Voters in the Feliciana parishes were scheduled to be involved in early voting this week for the April 4 presidential preference primaries and local elections, but the onset of the coronavirus pandemic resulted in emergency action to postpone the balloting.
The first round of voting is now set for June 20, with runoffs, if necessary, on July 25.
Unless the voting is postponed again, East Feliciana Parish voters in Slaughter, Jackson and Norwood are scheduled to elect municipal officers for four-year terms.
The new terms for Slaughter, Jackson and Norwood officials are scheduled to begin July 1, but the state’s scheduling of the runoff elections for July 25 could result in some outgoing officers remaining in office a little longer in Jackson.
Voters in West Feliciana Parish may also vote on two school tax propositions, while voters in both parishes may cast ballots to fill an appellate court vacancy.
Early voting for the June 20 election is scheduled from 8:30 a.m. to 6 p.m., June 6-13, except for Sunday, June 7, at the Registrar of Voters offices in Clinton or St. Francisville.
Voters who are registered as independents or members of other political parties may not participate in the Democratic or Republican presidential preference voting or for other party offices that are on the ballot.
Only registered Democrats may vote in the Democratic presidential preference contest, while only Republicans may vote for their choice of presidential candidate. Voters will see many candidates on the ballot who have already announced the end of their campaigns.
All voters, however, may vote in the municipal, judgeship or tax elections they see on their ballots.
In Slaughter, five candidates signed up in January to run for the town's Board of Aldermen and were elected without opposition. They are Mona Almond, incumbent Sheila Fletcher, Michelle Harris, Allen Hobgood and Steve Rader. Their names will not appear on Slaughter ballots.
Incumbent aldermen Liz Aaron, Roy Corcoran, Keith Day Jr. and Janis Landry did not seek reelection, but Landry is opposed by Melissa Davis in the race for Slaughter mayor.
Mayor Robbie Jackson, who is not seeking reelection, said he believes the newly elected officials will be eligible to take office July 1, barring any legal challenges, because the two races on the ballot will be settled without a runoff.
Jackson said he has served 24 years as an alderman and mayor and believes it is time for new officials with new ideas to begin serving the town.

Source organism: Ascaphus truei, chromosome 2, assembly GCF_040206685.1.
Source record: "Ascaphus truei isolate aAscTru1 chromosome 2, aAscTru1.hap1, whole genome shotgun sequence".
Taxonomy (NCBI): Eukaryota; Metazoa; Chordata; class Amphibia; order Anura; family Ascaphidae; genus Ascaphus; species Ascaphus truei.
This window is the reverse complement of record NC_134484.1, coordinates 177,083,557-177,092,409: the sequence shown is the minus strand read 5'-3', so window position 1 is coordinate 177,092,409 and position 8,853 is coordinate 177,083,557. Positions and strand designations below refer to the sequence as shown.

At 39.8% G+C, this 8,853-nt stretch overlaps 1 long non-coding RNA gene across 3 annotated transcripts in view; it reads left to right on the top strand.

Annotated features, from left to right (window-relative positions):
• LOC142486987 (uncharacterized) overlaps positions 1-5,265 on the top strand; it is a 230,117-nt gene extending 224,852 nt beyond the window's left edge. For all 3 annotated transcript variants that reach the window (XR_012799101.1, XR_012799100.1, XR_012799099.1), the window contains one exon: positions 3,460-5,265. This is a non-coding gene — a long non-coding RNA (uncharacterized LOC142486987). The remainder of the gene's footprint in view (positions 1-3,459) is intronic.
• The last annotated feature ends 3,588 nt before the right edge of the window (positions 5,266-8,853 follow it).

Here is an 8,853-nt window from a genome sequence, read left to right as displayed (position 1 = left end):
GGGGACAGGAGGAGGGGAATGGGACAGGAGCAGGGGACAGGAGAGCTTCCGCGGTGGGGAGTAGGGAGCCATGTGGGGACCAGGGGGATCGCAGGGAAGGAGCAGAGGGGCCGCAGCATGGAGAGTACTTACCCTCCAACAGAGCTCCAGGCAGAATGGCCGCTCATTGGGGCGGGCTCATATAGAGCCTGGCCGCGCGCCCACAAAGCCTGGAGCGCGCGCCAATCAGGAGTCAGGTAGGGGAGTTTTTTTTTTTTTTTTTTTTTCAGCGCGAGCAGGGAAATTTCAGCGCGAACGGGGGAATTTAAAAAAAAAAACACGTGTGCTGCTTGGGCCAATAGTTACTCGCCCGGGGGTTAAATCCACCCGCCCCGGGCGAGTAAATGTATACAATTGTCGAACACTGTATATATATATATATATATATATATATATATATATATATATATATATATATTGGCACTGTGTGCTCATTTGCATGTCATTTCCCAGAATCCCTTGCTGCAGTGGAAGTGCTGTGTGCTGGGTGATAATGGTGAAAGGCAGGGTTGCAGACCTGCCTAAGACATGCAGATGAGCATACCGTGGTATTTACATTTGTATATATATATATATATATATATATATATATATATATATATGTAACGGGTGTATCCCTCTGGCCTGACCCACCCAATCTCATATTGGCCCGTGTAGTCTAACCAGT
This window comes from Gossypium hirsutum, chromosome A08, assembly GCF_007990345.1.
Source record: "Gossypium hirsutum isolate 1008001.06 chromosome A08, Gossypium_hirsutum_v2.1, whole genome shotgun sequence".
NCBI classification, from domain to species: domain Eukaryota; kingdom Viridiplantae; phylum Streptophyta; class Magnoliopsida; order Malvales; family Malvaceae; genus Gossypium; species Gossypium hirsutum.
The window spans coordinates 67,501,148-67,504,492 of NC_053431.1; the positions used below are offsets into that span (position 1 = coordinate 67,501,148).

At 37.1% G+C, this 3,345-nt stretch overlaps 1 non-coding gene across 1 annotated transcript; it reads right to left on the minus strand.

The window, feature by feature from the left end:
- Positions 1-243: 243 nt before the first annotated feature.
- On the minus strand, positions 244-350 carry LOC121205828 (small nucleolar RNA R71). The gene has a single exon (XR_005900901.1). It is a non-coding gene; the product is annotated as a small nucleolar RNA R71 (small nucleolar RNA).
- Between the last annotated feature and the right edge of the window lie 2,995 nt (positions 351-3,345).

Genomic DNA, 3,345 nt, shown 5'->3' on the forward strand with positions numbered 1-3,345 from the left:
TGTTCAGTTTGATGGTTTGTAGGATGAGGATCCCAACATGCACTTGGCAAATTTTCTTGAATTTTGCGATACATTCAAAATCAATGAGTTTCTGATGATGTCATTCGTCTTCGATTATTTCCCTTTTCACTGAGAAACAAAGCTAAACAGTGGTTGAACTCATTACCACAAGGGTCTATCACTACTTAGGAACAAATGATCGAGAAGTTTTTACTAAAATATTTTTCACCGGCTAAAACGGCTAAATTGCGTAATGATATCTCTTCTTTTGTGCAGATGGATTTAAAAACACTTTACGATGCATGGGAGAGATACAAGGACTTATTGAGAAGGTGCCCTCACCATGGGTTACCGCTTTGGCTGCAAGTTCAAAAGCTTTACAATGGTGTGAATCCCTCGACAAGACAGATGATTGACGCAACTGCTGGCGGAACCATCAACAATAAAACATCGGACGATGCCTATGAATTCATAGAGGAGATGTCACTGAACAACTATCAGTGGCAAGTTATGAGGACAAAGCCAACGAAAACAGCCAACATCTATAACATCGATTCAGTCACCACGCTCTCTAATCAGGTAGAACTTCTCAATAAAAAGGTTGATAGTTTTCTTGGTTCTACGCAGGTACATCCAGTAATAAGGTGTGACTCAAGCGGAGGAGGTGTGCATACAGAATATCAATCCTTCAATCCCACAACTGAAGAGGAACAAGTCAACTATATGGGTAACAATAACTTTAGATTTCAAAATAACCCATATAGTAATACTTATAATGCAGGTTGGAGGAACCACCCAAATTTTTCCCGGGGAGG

The two candidates vying for the police chief's post are Chance Davis, the son of mayoral candidate Melissa Davis, and Walter Smith Jr.
Smith was serving his fourth term when he resigned the post in July 2017. Gov. John Bel Edwards later appointed Alderman Dave Almond as police chief, but Smith decided to seek the office again after Almond declined to run for reelection.
In Jackson, Mayor Charles Coleman, who is serving his fifth term, decided not to seek reelection, but he is running for one of the five seats on the town's Board of Trustees.
Linda Karam, former Mayor James Norsworthy III and Junius "Pappy" Robillard are seeking Coleman's position.
If the mayor’s race is not settled June 20, Coleman told The Advocate last week he is willing to continue as mayor until his successor is chosen.
Three candidates are running in Jackson for town marshal, including first-term incumbent Mark Dousay. He is opposed by Fred Allen, who served as marshal for two terms, and "Ray Bubba" Allen, who has served one term in the post.
In addition to Coleman, the candidates for the Board of Trustees are William Free, David Guillory, incumbent Michael Harrell, incumbent Don Havard, Martin Macdiarmid, MaryAnn McCoy-Ridenour, Tamara Michael and incumbent Rafe Stewart.
In Norwood, Becky Bellue is seeking her third term as mayor against Jimmy McCaa.
Candidates for the three seats on the Norwood Board of Aldermen are incumbent Willie Duncan, Tyler Glascock, former Mayor David Jett and incumbent Kimmi Sellers.
In West Feliciana Parish, the School Board is asking voters to renew a half-cent sales tax for 10 years and also renew a 3.75-mill property tax for 10 years.
The half-cent sales tax is dedicated to general school operations, as well as specific programs to continue furnishing laptops to high school students and offering a foreign language program for elementary and middle school students.
The property tax is earmarked for supplementing salaries by $3,000 per year for employees with instructional certificates and $2,000 per year for employees who do not have the certificates.
The sales tax also contributes funds for other technology, including security devices to keep students safe in their schools, Superintendent Hollis Milton has said.
Milton said Sunday that the School Board’s bond attorney has said the state Bond Commission will accept a June 20 vote on the taxes although the elections originally were called for April 4.
Voters in the Felicianas will participate with those in five other southeast Louisiana parishes to elect a judge to the Division D seat from the 1st Circuit Court of Appeal's 3rd District.
The candidates are 22nd Judicial District Judge Richard A. "Rick" Swartz, of Covington, and 21st Judicial District Judge Elizabeth "Beth" Wolfe, of Albany.
The winner will finish the term begun by Will Crain, who was elected last year to the Louisiana Supreme Court.